Incorporation of a two-direction freeze-thaw algorithm into a spatially-distributed hydrologic model

William.Robert.Bolton [ at ]


In the arctic environment, the active layer (the thin layer of the soil above the permafrost, which annually thaws and freezes) is the zone where most hydrologic, biologic, ecologic, and geomorphic processes occur. The active layer is a dynamic region where soil properties (both hydraulic and thermal) rapidly change from the onset of snow melt through the freeze-back period. The rate of soil thaw is dependent upon a number of factors including soil material, soil moisture, and ice content. As these factors are variable with space and time, the position of the active layer is also both spatially and temporally variable. Knowing the condition of the soil (frozen, thawed, and position of the freeze/thaw interface) is fundamental to understanding and predicting the spatial and temporal energy and water fluxes. In this study, we incorporate a modified two-directional freeze-thaw algorithm into a spatially-distributed, process-based hydrologic model called TopoFlow. Written in IDL, TopoFlow was designed to handle the rapidly changing thermal and hydraulic soil properites that are ubiquitous throughout the Arctic. TopoFlow currently is able to simulate the major components of the water balance (precipitation, snow melt, evapotranspiration, groundwater flow, overland/channel flow) as well as some storage processes. The two-directional freeze-thaw algorithm is based upon the Stefan's equation. Physical properties of the soil (bulk density, porosity, mineral and organic content, water content) are specified as input variables. The algorithm is driven by surface temperature and temperature at a specified depth. The incorporated algorithm is tested in a small high-arctic watershed (Bayelva) located close to Ny-Alesund, Svalbard. Comparisions of simulated freeze/thaw interface (0°C isotherm), snow melt, evapotranspiration, and soil moisture content with field measurements will be presented.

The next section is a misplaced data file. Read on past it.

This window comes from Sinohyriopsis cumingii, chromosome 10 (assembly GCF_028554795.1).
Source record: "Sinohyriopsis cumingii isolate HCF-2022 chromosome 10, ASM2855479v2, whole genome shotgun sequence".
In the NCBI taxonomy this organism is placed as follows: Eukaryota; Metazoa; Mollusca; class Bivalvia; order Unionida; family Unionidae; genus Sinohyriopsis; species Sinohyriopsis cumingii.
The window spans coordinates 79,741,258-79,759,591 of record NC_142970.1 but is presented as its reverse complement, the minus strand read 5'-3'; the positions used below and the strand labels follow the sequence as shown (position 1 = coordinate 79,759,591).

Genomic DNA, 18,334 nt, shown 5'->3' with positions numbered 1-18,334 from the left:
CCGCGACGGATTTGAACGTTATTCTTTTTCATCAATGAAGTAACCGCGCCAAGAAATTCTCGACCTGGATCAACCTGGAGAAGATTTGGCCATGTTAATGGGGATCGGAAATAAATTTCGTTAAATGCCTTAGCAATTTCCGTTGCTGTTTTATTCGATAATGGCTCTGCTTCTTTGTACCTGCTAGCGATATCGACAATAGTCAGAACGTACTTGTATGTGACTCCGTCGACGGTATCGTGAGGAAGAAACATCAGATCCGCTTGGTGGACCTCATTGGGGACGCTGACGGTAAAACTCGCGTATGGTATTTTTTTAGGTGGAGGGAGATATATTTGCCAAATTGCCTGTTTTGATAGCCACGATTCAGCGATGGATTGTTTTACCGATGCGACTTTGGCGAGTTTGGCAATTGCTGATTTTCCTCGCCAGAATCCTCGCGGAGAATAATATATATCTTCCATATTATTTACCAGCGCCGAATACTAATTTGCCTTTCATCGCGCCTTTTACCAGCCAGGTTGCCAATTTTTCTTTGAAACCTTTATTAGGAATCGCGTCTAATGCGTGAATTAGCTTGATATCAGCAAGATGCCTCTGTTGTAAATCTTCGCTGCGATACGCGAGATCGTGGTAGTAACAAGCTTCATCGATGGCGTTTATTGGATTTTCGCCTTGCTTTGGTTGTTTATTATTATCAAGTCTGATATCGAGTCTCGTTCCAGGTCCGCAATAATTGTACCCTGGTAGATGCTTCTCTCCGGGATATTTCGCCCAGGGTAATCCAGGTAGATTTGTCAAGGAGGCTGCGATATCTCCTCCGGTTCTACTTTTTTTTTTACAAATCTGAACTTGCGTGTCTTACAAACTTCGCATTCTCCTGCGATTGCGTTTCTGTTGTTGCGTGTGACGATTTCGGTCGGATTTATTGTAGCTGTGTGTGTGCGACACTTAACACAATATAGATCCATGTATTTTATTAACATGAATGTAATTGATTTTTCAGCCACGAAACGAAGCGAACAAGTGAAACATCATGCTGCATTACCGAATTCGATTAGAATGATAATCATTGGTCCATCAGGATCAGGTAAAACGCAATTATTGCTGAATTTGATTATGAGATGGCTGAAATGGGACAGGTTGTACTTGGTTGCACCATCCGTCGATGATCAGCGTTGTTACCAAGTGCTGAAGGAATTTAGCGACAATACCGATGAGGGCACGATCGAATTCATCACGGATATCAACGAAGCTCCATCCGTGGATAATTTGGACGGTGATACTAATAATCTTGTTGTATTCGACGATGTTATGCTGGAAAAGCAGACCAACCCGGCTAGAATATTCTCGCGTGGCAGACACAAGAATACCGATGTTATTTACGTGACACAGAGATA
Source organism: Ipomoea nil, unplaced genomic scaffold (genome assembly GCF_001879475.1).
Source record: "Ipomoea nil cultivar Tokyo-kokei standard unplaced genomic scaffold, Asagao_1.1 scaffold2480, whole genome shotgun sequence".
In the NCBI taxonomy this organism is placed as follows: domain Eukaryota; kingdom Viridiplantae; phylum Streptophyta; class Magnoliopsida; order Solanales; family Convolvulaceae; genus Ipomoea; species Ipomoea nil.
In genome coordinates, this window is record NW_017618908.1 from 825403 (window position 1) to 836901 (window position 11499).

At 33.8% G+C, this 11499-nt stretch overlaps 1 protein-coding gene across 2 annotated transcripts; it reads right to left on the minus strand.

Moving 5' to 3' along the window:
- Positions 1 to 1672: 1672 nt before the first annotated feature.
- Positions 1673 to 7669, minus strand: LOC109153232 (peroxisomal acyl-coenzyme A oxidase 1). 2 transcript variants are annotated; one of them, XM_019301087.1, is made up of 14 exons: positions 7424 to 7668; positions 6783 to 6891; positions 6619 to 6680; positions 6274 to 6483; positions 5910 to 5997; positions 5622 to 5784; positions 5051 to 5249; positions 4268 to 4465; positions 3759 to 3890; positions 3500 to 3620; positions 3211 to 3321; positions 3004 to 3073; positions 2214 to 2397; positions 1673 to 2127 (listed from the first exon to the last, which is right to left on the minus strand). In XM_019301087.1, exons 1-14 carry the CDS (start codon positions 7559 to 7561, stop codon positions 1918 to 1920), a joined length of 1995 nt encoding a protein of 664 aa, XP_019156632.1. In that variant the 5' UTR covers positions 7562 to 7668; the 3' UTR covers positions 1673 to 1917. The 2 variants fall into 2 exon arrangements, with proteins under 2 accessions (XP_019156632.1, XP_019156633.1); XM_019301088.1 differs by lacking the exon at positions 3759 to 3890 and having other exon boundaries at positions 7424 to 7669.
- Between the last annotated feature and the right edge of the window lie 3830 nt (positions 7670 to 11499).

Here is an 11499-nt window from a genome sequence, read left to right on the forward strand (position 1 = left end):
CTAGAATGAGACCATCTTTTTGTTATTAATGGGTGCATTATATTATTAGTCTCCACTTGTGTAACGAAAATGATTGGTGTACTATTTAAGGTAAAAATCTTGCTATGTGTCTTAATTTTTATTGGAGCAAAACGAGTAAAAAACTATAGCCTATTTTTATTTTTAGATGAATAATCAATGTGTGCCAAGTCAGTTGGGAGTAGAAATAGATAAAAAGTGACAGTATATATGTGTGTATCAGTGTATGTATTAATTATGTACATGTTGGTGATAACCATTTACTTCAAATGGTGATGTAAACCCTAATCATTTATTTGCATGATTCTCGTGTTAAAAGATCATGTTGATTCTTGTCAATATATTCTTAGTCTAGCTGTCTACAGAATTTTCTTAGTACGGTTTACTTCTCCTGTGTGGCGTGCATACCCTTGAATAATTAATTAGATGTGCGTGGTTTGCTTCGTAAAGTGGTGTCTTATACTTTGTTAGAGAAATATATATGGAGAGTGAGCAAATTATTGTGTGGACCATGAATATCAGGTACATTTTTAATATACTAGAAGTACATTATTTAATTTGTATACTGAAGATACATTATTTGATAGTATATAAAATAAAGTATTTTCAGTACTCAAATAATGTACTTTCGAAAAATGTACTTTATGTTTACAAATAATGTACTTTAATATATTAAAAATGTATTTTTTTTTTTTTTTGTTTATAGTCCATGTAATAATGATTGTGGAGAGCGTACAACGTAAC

Item Type
Conference (Poster)
Publication Status
Event Details
Geophysical Research Abstracts.
Eprint ID
Cite as
Bolton, W. R. and Boike, J. (2007): Incorporation of a two-direction freeze-thaw algorithm into a spatially-distributed hydrologic model , Geophysical Research Abstracts .

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